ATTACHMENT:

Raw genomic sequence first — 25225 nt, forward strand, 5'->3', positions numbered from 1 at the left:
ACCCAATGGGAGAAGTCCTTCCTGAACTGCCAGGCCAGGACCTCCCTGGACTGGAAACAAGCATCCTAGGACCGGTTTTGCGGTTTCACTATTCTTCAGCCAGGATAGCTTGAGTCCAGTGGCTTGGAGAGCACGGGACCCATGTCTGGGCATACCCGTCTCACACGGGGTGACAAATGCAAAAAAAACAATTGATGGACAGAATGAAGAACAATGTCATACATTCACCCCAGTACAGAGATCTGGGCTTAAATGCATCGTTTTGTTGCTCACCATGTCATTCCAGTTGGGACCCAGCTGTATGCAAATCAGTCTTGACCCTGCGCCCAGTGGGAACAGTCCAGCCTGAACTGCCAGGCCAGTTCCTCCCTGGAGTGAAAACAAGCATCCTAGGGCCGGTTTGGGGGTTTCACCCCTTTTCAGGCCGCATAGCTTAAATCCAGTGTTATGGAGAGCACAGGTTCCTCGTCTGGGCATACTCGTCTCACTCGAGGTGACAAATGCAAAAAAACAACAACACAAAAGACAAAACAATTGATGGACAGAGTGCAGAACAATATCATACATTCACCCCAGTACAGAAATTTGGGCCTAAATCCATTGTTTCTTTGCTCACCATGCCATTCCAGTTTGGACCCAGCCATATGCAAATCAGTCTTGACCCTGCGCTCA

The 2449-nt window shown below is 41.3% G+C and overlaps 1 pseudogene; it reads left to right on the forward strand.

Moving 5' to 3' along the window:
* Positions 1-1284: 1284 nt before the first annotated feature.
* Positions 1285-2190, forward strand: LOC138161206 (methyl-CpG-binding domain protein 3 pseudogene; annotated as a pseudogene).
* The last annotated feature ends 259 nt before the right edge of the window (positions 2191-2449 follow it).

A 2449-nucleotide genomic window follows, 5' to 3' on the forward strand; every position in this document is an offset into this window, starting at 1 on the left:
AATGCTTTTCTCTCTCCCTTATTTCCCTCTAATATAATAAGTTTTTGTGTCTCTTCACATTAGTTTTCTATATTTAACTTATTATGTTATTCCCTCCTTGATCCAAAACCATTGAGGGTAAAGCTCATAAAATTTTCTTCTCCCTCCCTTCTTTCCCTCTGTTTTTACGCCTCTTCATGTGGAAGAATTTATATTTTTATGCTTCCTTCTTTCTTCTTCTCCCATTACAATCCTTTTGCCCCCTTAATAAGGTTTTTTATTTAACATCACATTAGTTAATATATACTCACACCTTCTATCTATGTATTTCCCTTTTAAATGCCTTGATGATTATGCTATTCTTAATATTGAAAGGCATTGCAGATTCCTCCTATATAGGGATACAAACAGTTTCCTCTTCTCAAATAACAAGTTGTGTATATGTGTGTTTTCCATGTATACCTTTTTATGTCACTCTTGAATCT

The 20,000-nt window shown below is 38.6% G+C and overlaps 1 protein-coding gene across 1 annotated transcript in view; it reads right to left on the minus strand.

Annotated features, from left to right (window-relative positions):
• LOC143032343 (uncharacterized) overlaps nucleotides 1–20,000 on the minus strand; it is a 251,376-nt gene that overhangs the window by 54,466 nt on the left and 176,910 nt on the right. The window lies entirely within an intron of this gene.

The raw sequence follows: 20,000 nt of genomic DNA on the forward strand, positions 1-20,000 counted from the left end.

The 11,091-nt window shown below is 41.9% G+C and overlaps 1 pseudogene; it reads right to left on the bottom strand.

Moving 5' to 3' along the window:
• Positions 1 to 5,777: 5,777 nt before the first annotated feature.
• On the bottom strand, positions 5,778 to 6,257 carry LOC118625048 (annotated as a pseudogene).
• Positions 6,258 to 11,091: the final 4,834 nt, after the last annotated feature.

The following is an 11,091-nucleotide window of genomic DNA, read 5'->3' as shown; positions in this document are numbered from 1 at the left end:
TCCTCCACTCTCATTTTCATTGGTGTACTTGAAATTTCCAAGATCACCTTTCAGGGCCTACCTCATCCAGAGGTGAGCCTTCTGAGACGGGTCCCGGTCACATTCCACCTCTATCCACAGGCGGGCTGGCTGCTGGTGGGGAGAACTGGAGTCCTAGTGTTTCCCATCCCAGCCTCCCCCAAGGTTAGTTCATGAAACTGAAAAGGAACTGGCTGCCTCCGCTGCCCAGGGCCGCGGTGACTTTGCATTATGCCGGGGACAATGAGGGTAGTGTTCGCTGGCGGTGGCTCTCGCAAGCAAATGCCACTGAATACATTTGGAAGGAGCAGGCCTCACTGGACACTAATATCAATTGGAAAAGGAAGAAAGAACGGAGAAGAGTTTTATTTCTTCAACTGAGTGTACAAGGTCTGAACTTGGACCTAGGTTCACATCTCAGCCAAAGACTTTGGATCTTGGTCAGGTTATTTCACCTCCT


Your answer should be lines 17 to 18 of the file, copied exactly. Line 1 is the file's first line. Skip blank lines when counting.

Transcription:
• On the bottom strand, positions 5,778 to 6,257 carry LOC118625048 (annotated as a pseudogene).
• Positions 6,258 to 11,091: the final 4,834 nt, after the last annotated feature.